On individual locations, you can rate and review them, view the menu, map, and more. These features also integrate directly into the Facebook pages of these venues, provided they claim them.
Because of the ecosystem built by Facebook, this feature can actually be far more reliable than Yelp, particularly if you have a lot of friends. Reading reviews written by your friends, or friends of friends, can be more useful than reviews by perfect strangers on Yelp. Facebook has also been testing a more robust Instagram-Facebook Places integration, which would have a direct effect on Instagram-Foursquare integration.
Needless to say, privacy concerns should be kept in mind. In fact, Facebook has come under fire in the past from groups like the ACLU, and more recently Facebook Places was found to be in violation of EU law. If you don’t want to share your location, remember that Places Tips is opt-out, and you can switch it off by following Facebook’s guide. Also be sure to check out our guide on how to tweak your Facebook Places security settings.
A combination of Facebook Messenger on mobile phones and Facebook Chat in browsers could be cutting into the time people spend using email or text messaging. While having to install a separate app with Facebook Messenger is admittedly annoying, if all of your friends are on Facebook anyway, it could become an easier way to keep in touch – one that is free and cross-platform. Facebook messenger now has 800 million users and has been downloaded 1 billion times from Google Play.
And with the exception of work related email, Facebook Chat has undoubtedly become an easier way to stay in touch with your friends, particularly with the introduction of group messaging both in the browser and in the mobile app.
Facebook Chat comes with some key features, including taking your chats ‘off-the-record’, in other words, not saving the chat history. You can also rely on third-party apps for added functionality, like chatting outside of your browser with Mac app, Current, or on services that give you a little more privacy, like Cryptocat which allows you to encrypt your Facebook chats.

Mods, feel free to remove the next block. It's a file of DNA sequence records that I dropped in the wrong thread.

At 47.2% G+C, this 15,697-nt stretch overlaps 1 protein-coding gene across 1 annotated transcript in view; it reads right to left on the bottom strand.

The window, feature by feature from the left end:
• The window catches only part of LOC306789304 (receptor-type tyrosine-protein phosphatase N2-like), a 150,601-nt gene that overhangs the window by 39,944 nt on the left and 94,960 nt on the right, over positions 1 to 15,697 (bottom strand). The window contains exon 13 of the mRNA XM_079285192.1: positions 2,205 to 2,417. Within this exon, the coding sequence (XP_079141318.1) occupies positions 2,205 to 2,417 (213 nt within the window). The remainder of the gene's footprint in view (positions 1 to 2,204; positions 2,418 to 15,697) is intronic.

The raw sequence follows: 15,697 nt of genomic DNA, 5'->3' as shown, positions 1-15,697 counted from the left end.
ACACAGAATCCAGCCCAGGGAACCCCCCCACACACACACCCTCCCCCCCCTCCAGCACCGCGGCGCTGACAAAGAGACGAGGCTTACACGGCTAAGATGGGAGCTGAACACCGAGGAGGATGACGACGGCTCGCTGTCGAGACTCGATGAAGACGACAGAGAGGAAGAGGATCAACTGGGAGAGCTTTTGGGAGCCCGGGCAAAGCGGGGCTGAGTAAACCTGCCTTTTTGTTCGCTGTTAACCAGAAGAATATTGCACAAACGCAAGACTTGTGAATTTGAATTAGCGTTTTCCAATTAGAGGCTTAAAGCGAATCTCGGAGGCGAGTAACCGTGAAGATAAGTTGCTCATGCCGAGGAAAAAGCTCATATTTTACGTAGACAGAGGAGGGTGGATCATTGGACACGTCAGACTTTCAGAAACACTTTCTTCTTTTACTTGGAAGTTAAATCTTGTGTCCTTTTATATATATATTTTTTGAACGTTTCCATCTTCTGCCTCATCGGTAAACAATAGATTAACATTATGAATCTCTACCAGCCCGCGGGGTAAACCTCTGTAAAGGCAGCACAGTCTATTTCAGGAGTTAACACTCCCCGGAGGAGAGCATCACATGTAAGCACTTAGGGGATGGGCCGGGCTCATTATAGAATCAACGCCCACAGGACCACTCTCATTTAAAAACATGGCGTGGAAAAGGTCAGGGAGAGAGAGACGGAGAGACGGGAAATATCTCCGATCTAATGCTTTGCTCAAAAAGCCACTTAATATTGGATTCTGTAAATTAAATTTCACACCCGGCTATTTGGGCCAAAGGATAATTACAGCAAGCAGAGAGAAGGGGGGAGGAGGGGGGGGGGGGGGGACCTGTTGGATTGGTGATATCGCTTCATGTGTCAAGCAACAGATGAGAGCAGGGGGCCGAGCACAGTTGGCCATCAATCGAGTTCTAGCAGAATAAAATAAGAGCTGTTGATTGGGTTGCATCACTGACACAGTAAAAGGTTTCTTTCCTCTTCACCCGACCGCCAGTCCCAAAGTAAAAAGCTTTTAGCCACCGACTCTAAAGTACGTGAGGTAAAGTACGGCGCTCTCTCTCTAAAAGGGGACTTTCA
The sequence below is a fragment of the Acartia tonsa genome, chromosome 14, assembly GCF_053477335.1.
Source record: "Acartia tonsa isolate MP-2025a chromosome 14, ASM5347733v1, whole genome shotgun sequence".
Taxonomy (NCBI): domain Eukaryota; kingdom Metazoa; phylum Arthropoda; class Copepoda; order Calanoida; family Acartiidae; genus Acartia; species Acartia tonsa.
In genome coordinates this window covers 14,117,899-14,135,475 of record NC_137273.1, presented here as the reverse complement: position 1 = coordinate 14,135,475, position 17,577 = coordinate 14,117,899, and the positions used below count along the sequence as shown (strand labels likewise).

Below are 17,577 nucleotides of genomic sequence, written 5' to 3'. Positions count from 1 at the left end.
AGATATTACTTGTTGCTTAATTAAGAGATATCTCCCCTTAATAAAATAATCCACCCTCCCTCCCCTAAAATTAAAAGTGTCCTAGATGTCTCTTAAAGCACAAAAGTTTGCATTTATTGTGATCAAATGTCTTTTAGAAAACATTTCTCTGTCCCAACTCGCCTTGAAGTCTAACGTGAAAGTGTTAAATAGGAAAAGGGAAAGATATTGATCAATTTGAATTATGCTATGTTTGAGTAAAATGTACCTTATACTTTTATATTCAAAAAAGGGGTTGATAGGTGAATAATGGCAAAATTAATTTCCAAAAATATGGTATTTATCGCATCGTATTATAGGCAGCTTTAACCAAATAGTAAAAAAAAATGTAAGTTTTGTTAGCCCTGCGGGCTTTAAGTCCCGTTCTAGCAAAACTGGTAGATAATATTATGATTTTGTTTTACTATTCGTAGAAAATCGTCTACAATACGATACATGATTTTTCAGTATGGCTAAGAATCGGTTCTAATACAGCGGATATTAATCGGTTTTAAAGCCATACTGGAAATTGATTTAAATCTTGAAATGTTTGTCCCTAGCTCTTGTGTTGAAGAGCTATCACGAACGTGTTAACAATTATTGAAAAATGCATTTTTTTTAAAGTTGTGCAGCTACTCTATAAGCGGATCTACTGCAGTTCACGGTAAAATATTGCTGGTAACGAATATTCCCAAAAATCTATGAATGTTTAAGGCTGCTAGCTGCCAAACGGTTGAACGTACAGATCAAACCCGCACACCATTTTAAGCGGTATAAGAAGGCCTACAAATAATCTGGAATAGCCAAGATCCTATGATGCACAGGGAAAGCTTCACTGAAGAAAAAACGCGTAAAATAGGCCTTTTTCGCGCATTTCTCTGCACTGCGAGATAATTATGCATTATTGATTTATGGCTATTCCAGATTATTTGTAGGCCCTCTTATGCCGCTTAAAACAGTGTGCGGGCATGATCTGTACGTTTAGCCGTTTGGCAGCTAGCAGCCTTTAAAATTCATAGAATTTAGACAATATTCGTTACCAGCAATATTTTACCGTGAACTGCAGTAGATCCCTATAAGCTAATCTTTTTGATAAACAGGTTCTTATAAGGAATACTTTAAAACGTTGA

If you’re an Android user, Facebook’s app Hello might also be replacing your phone’s native dialer. Hello has a built in caller ID, allows you to block calls, and has a built-in Facebook search feature. Find out more about Facebook’s app in our review about Hello.
Facebook’s commenting system can be seen all over the web. From the Huffington Post to TechCrunch, from ESPN to BuzzFeed, Facebook comments appear to be taking over the web, eclipsing services like Disqus and LiveFyre.
There are some conflicting figures on how many websites actually use Facebook comments, but all of them agree on one thing – Facebook accounts for around 50 percent of all commenting systems across the web. According to SimilarTech, the Facebook Comments plugin has been installed on over 1 million websites, almost double the number of sites using Disqus. SimilarTech adds that Facebook leads in the top 10,000 sites, top 100,000 sites, top 1 million sites, and in the entire web. Datanyze, on the other hand, says that, as of October 2015, around 400,000 sites use Facebook commenting.
The obvious advantage to using Facebook as a commenting system is that you’re not asking your readers to log into an additional service or website in order to leave a comment. It also gives admin a means to manage comments. On the other hand, it does place a key part of your website at the mercy of a third party, and one that has come under fire for the way in which it tracks its users online. It also means that readers who don’t use Facebook (yes they exist) won’t have a way to interact with your website.
Can you think of any other Facebook features that are signaling the demise of significant apps? Let us know in the comments.